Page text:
Today we welcome Erica to the blog. I am absolutely in awe after reading her post. In my opinion, it’s so incredible that it speaks for itself. So, without further ado, and with great thanks for sharing the story of her motherhood journey with us…
photo by threelilbirds
My name is Erica and I am from Southeastern Pennsylvania. I am a 32 year old stay-at-home (for now) mother of five (four born to me). I am working towards my master’s degree and actively involved in many community activities.
I am new to the mommy wars, but I am not a new mom. I have four children, actually. I wasn’t even on Facebook when my first child was born in 2006, so exposure to all things parenting was through the pediatrician and the local WIC office. Fast forward to 2013 and everywhere I turn there is literature regarding the “right” and “wrong” way to raise your child. My mind is exploding with new information, and at 32 years old, and nearing the end of my time parenting infants, I have entered into a crazy world of judgmental mommies thinking they are doing the best for children everywhere by putting mothers who do differently down. What in the world are we doing?
Here’s my story…
I am a fearless formula feeding- exclusively breastfeeding- baby wearing –stroller pushing- natural birthing-scheduled C-section having-co sleeping-cry it out- momma with four children who were all cared for differently.
It was August 16, 2006 when I fell in love for the first time. I wanted to do everything right for that new little boy I brought into the world. I followed all the advice given to me by my mom, my doctors, and anyone else who thought they could help. I tried to breastfeed, but no one told me that the first two weeks were hardest and if I can get through them, I’d be fine. I quit after 5 days because my nipples were bleeding and hurting, and I cried every time I fed him. Once I made the switch to formula he was happy, I was happy, everything was awesome! There was no one around to make me feel bad about that decision, or to tell me that formula was poison, or to say that I wasn’t doing what was right for my child because I didn’t continue to expose my breasts to the torture that was nursing. I went back to work when he was 4 months old. He is 7 now. He is smart, handsome, healthy, and wonderful. He is not overweight. He is not always sick. And he is securely attached.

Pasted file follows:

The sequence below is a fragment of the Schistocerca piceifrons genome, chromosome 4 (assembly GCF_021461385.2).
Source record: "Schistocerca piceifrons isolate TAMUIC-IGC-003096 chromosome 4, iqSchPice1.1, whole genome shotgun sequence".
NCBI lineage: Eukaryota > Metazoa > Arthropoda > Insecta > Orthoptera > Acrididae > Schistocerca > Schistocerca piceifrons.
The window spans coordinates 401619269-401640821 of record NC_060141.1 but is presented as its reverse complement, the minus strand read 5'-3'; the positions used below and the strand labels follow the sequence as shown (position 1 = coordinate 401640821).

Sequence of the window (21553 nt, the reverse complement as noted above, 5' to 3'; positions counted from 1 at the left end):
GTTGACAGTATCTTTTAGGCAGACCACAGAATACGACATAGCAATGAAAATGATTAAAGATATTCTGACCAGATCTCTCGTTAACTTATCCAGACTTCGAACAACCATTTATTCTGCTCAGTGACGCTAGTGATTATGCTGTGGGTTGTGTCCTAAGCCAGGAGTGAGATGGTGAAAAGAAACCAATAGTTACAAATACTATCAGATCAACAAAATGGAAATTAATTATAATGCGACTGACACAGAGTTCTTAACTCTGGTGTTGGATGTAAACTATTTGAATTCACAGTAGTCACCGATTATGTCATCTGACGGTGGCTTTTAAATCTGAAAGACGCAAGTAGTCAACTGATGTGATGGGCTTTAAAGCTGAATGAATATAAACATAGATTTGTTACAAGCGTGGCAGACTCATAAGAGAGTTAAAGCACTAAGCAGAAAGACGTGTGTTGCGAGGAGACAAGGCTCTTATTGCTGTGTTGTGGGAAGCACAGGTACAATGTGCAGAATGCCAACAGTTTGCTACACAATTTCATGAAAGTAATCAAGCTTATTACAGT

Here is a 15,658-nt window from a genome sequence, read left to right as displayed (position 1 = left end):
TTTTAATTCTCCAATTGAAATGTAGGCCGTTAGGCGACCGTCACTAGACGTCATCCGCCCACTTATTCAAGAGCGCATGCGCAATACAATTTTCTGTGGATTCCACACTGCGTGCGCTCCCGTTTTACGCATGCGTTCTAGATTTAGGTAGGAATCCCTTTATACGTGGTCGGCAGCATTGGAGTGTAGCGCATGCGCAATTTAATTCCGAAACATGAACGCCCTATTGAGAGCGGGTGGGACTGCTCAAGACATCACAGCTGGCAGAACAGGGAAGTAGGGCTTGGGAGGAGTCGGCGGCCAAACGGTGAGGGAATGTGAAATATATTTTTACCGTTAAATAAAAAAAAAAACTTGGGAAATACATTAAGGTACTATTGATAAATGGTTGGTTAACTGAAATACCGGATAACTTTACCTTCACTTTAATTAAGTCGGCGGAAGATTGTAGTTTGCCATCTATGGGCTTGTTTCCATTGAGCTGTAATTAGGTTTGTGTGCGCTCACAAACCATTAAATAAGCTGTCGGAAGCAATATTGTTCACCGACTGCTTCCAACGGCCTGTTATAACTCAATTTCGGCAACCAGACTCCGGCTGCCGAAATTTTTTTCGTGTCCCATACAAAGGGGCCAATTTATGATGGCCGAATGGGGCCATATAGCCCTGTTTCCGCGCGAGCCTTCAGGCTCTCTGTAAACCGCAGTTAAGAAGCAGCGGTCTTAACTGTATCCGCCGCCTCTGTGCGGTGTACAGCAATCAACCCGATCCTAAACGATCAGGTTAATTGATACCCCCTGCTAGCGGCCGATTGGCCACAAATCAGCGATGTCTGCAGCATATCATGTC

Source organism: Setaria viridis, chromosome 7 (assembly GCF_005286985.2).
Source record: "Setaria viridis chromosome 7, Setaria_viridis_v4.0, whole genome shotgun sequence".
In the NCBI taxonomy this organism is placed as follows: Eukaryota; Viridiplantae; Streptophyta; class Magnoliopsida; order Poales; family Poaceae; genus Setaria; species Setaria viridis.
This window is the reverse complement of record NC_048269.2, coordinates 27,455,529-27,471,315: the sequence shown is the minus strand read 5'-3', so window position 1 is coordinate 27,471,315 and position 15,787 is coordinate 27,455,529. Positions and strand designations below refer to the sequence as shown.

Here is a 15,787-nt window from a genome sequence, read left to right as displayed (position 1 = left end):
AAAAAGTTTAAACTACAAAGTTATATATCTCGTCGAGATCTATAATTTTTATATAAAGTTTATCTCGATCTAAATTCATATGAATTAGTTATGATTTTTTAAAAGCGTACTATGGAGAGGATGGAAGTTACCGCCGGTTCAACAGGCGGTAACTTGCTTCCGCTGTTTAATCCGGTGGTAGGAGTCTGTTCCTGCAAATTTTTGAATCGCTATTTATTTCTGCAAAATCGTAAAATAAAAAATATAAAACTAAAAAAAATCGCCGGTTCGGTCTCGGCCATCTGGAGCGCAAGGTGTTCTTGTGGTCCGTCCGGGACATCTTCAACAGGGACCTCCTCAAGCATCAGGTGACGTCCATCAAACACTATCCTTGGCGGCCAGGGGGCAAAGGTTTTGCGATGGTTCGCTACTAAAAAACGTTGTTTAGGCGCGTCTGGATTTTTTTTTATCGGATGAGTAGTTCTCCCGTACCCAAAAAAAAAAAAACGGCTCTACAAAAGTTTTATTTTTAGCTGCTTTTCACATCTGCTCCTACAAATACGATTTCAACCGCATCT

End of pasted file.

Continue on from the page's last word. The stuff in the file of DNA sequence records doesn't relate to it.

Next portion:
On April 21st, 2009 I welcomed the second little love of my life into the world. She was an emergency C-section because she turned sideways and after a little stress about an epidural, out came a six pound 11 ounce beautiful little princess. I held her right away, and while they sewed me up I fell in love again. I nursed her, and it was beautiful. Until I got home! Nobody told me about how hard it was to nurse and raise a toddler! Every time I latched her on, my son went nuts. Nursing was NOT an enjoyable experience. I switched over to formula because then I could have him help me feed her. THAT worked. She is 4 now. She is smart, beautiful, healthy, and wonderful. She is not overweight, she is not always sick. And she, too, is securely attached.